Steven Cesare, Ph.D.
A landscaper from Missouri called me the other day to vent and seek guidance regarding the increased number of employees in his company whining about how they feel unappreciated. Not only are more employees whining to him, but they are doing so more often and more emphatically than ever before. While he has tried to address the issue on a case-by-case basis for the past several months, it has now reached the point where he fears it may dominate the organizational culture. He thought it was time to make a telephone call.
Paradoxically, the Company is growing at an impressive rate which has fueled the employees’ complaints that they are now “working too hard.” A positive derivative of that growth has been consistent pay raises as part of the business owner’s commitment to promote employee retention, satisfaction, and engagement; yet the refrain that employees “feel unappreciated” has become even more boisterous by those same rewarded employees. Approaching snowflake-like griping, the landscaper is frequently confronted by employees lodging puerile complaints about gossip, microaggressions, and perceived insensitivity from just about everyone every day.
Keep in mind, this is a landscaping company, not a day care center, social worker convention, or a half-way house for thinly-skinned trust fund beneficiaries. These employees are adults who mow lawns, prune shrubs, and install hardscape for a living.
In response to the landscaper’s plea, I offered the following three-step approach.
First, I instructed the landscaper to inoculate himself from all negative energy. The aphorism “misery loves company” remains precautionary. I admonished him to not let the whining, gossip, and bleating overwhelm his sense of self, potentially bleeding over into his family, personal, or home life. Compartmentalize it, don’t own it; be empathic, but not an enabler. Lamentably, people with kind hearts and sincere compassion frequently get drawn inexorably into emotional quicksand. Compartmentalizing negativity is not denial; it is distance.
Second, I suggested the landscaper adopt a behaviorally inquisitive style from this point forward. Rather than listening to an employee’s emotional catharsis, he should redirect attention onto identifying those behaviors (from a supervisor, coworker, owner) that led to the employee feeling “unappreciated,” “marginalized,” and “taken for granted.” Instead of tilting at the subjective windmills of “company culture,” ”leadership elitism”, or “interpersonal disconnects” I encouraged the landscaper to get the complainants to specify the policies, behaviors, or decisions that provoke their unhappiness. With a defined behavior, we now have a tangible incident that be addressed. With behavioral evidence, the landscaper can begin pragmatic analysis, resolution, and follow-up capable of explanation.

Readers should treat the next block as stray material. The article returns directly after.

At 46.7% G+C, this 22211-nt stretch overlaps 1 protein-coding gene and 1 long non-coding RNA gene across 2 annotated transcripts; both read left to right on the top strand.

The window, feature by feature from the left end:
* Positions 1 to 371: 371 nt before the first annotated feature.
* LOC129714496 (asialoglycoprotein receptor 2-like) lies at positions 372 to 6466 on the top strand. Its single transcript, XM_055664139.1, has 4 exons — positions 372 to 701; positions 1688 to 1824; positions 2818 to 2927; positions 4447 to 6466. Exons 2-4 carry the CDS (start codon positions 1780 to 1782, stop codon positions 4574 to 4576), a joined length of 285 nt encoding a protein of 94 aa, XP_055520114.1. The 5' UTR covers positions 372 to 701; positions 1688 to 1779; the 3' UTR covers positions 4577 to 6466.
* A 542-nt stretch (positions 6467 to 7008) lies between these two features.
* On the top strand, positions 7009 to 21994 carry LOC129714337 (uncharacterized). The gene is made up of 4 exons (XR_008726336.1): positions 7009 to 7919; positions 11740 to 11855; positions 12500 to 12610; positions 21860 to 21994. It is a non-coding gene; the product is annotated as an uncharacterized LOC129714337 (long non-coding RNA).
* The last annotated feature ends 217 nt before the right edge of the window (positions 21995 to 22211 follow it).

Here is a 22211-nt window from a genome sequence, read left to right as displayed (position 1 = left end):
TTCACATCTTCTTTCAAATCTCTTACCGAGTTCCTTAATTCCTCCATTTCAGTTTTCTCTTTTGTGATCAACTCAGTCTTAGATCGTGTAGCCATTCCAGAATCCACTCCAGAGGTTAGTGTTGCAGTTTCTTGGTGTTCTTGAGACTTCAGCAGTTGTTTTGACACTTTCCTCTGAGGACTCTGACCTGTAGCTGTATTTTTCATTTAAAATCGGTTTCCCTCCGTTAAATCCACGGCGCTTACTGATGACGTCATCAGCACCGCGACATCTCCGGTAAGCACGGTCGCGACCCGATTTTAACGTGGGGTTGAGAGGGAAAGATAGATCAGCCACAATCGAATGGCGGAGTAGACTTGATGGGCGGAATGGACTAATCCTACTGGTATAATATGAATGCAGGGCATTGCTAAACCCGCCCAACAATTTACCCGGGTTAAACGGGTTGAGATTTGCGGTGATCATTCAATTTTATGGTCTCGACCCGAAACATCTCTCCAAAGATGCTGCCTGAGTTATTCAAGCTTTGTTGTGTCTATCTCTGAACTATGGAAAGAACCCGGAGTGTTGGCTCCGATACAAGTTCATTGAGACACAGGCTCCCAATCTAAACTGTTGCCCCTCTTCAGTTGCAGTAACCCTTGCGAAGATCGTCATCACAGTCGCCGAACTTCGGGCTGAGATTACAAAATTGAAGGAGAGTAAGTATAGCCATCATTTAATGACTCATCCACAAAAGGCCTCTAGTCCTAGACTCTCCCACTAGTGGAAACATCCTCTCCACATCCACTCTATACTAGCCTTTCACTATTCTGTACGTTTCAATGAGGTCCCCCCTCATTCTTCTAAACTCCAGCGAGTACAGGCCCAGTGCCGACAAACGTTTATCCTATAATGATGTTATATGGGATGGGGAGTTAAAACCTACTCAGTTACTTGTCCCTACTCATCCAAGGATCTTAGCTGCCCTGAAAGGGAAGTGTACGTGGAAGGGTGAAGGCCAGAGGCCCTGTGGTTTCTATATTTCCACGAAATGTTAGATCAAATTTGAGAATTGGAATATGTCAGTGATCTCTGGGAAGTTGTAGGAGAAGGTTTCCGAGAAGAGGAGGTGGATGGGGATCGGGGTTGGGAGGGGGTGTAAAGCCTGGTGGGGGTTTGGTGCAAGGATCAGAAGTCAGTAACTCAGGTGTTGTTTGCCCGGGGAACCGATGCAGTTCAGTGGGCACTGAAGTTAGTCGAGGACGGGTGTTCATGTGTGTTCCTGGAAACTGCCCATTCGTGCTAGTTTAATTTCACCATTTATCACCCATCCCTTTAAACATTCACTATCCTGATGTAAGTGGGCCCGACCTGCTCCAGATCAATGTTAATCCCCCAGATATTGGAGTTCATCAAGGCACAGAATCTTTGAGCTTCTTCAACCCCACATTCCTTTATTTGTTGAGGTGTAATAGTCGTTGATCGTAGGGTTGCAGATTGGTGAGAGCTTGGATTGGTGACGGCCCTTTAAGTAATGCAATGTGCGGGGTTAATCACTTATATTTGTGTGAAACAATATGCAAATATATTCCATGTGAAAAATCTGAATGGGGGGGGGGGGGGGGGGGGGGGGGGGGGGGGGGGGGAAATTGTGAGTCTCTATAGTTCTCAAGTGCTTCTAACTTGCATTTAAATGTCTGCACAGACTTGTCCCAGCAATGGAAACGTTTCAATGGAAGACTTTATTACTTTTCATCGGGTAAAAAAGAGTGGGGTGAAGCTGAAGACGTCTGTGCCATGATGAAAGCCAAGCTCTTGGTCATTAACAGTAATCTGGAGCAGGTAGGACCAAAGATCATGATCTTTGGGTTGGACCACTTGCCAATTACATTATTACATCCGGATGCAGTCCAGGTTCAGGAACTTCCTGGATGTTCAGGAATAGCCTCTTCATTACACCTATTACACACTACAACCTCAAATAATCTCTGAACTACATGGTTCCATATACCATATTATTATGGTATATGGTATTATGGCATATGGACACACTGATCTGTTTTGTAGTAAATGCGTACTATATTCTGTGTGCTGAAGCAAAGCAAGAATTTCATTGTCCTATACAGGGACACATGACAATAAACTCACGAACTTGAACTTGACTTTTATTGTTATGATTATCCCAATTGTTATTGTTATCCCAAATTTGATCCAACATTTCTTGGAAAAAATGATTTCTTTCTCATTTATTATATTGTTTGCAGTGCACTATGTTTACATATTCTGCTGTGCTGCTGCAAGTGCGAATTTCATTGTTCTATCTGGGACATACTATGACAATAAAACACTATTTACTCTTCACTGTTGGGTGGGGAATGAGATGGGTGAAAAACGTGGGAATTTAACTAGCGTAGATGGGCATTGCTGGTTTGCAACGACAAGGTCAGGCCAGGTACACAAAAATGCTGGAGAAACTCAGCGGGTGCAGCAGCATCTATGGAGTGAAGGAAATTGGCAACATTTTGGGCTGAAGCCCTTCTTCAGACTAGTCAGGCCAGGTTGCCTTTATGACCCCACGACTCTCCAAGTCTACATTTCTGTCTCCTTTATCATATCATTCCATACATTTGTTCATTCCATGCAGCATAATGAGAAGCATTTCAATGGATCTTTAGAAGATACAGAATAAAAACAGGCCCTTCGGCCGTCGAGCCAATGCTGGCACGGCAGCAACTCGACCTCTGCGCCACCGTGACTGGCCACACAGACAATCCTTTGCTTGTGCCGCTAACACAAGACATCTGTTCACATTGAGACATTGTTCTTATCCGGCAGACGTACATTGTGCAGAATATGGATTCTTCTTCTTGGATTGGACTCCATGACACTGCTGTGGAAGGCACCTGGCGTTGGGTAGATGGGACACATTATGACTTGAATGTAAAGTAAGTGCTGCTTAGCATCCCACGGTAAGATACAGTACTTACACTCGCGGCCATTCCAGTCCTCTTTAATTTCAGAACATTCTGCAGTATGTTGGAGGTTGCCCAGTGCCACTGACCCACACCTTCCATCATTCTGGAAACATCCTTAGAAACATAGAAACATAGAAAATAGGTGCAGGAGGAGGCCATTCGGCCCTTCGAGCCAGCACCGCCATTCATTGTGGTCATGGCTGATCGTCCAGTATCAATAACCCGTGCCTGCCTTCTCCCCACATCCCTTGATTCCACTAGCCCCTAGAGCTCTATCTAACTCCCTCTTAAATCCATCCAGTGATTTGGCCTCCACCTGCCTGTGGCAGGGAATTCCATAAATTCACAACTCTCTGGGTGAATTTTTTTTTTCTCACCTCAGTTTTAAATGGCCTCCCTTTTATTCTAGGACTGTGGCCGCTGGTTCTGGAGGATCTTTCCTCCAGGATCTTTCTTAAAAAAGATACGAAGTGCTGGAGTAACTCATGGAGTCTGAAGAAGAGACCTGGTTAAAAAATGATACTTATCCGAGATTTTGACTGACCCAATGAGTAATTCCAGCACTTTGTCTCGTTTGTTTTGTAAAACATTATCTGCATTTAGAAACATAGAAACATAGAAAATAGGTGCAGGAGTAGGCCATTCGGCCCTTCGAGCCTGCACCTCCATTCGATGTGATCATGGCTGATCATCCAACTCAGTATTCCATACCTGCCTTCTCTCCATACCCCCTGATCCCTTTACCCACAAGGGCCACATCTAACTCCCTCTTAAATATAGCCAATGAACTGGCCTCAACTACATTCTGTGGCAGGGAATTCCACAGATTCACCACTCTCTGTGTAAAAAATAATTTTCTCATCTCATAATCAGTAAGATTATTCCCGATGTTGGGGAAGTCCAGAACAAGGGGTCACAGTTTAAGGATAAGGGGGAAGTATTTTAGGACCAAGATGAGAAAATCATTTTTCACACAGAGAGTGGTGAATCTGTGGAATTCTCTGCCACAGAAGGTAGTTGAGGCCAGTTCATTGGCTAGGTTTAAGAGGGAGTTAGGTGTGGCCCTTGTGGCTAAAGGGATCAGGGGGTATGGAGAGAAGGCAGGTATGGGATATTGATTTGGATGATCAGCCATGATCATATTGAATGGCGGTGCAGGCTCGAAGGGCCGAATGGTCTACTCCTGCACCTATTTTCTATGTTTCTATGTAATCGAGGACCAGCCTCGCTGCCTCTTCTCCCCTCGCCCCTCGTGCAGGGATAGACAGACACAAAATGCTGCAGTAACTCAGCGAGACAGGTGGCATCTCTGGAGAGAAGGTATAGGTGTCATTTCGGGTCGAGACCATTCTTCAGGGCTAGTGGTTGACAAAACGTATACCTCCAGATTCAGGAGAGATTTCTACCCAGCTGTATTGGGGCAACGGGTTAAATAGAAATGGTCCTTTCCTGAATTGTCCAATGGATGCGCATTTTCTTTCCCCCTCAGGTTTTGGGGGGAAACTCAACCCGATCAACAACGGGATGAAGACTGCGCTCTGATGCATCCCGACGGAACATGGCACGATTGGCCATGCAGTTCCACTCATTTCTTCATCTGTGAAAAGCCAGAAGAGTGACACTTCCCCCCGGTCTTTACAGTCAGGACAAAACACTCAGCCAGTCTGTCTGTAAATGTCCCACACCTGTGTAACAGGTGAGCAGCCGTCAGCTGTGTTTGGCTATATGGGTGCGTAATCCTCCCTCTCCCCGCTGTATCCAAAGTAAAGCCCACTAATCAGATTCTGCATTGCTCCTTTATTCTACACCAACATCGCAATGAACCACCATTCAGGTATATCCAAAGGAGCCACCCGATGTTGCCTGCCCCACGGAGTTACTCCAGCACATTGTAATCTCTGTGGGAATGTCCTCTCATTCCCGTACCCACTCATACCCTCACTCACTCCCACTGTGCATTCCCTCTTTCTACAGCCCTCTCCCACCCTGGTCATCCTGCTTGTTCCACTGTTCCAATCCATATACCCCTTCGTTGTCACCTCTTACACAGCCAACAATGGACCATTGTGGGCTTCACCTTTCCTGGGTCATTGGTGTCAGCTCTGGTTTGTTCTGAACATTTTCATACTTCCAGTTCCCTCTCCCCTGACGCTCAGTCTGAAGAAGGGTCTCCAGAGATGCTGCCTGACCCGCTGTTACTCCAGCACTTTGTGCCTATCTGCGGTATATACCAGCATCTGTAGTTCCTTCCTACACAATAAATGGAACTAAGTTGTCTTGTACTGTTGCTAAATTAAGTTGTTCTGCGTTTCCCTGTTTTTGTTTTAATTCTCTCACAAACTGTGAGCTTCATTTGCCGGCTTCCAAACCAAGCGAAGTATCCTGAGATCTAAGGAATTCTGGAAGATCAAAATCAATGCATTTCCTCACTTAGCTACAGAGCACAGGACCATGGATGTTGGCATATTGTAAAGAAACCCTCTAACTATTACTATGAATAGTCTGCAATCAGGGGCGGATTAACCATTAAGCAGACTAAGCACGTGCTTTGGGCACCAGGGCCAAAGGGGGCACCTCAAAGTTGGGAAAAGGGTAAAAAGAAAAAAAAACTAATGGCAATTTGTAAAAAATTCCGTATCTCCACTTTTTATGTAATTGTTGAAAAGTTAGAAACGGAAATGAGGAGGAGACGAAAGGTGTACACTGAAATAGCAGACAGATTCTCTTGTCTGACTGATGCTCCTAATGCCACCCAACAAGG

Behavioral specificity can lead to improved communication, training, conflict resolution, best practices, teamwork, and hopefully a more positive work environment. I readily acknowledged to the landscaper that we are not therapists, counselors, or magicians capable of rectifying all real or imagined injustices. We are simply trying to improve our employees’ work experience; but they must take an active role in that corrective action as well. A collaborative solution is the best remedy,
Third, I directed the landscaper to continually remind the employees, in one-on-one as well group settings, that they are role models for each other, they are professionals, and they ultimately are the drivers of the company culture. “Stop being victims, and start being victorious.” Complaints without a cure are corrosive. The landscaper must incrementally shift the perception, prescription, and plight onto the employees to help themselves and each other improve their working relationships.
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